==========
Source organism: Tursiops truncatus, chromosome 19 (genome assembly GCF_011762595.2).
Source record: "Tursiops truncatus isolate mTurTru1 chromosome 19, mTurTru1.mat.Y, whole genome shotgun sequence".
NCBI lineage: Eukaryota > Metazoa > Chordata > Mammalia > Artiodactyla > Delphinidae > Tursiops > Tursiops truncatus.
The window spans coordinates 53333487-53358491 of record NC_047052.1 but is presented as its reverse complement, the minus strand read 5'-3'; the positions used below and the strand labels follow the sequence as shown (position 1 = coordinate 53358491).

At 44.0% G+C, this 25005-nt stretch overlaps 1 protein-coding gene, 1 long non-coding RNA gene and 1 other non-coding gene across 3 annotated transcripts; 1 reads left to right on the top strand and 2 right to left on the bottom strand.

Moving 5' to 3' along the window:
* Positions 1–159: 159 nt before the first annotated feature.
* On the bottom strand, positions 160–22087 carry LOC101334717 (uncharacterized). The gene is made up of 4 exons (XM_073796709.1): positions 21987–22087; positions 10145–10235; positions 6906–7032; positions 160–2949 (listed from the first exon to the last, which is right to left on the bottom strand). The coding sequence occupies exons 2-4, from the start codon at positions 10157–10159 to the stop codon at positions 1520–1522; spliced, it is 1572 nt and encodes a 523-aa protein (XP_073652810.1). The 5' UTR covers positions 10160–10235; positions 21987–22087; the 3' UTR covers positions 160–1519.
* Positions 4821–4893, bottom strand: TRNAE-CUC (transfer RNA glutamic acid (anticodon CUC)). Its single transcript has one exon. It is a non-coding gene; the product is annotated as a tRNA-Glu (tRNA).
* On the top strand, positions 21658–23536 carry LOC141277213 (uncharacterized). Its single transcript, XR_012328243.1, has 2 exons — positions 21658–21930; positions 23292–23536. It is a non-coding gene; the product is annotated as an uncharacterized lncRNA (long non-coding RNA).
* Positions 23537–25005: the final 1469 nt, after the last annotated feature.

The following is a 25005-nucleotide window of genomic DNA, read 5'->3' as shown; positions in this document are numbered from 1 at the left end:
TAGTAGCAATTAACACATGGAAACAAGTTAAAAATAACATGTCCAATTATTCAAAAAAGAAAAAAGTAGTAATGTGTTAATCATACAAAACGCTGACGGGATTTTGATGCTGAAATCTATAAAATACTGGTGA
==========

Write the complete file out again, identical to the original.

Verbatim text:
Source organism: Tursiops truncatus, chromosome 19 (genome assembly GCF_011762595.2).
Source record: "Tursiops truncatus isolate mTurTru1 chromosome 19, mTurTru1.mat.Y, whole genome shotgun sequence".
NCBI lineage: Eukaryota > Metazoa > Chordata > Mammalia > Artiodactyla > Delphinidae > Tursiops > Tursiops truncatus.
The window spans coordinates 53333487-53358491 of record NC_047052.1 but is presented as its reverse complement, the minus strand read 5'-3'; the positions used below and the strand labels follow the sequence as shown (position 1 = coordinate 53358491).

At 44.0% G+C, this 25005-nt stretch overlaps 1 protein-coding gene, 1 long non-coding RNA gene and 1 other non-coding gene across 3 annotated transcripts; 1 reads left to right on the top strand and 2 right to left on the bottom strand.

Moving 5' to 3' along the window:
* Positions 1–159: 159 nt before the first annotated feature.
* On the bottom strand, positions 160–22087 carry LOC101334717 (uncharacterized). The gene is made up of 4 exons (XM_073796709.1): positions 21987–22087; positions 10145–10235; positions 6906–7032; positions 160–2949 (listed from the first exon to the last, which is right to left on the bottom strand). The coding sequence occupies exons 2-4, from the start codon at positions 10157–10159 to the stop codon at positions 1520–1522; spliced, it is 1572 nt and encodes a 523-aa protein (XP_073652810.1). The 5' UTR covers positions 10160–10235; positions 21987–22087; the 3' UTR covers positions 160–1519.
* Positions 4821–4893, bottom strand: TRNAE-CUC (transfer RNA glutamic acid (anticodon CUC)). Its single transcript has one exon. It is a non-coding gene; the product is annotated as a tRNA-Glu (tRNA).
* On the top strand, positions 21658–23536 carry LOC141277213 (uncharacterized). Its single transcript, XR_012328243.1, has 2 exons — positions 21658–21930; positions 23292–23536. It is a non-coding gene; the product is annotated as an uncharacterized lncRNA (long non-coding RNA).
* Positions 23537–25005: the final 1469 nt, after the last annotated feature.

The following is a 25005-nucleotide window of genomic DNA, read 5'->3' as shown; positions in this document are numbered from 1 at the left end:
TAGTAGCAATTAACACATGGAAACAAGTTAAAAATAACATGTCCAATTATTCAAAAAAGAAAAAAGTAGTAATGTGTTAATCATACAAAACGCTGACGGGATTTTGATGCTGAAATCTATAAAATACTGGTGA